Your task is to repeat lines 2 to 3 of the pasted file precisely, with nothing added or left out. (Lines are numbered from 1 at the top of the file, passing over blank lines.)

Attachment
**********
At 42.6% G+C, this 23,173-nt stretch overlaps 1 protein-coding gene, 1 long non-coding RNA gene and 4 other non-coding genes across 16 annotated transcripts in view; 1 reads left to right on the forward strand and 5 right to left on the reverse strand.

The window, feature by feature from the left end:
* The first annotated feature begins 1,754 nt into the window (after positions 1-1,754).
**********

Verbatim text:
The window, feature by feature from the left end:
* The first annotated feature begins 1,754 nt into the window (after positions 1-1,754).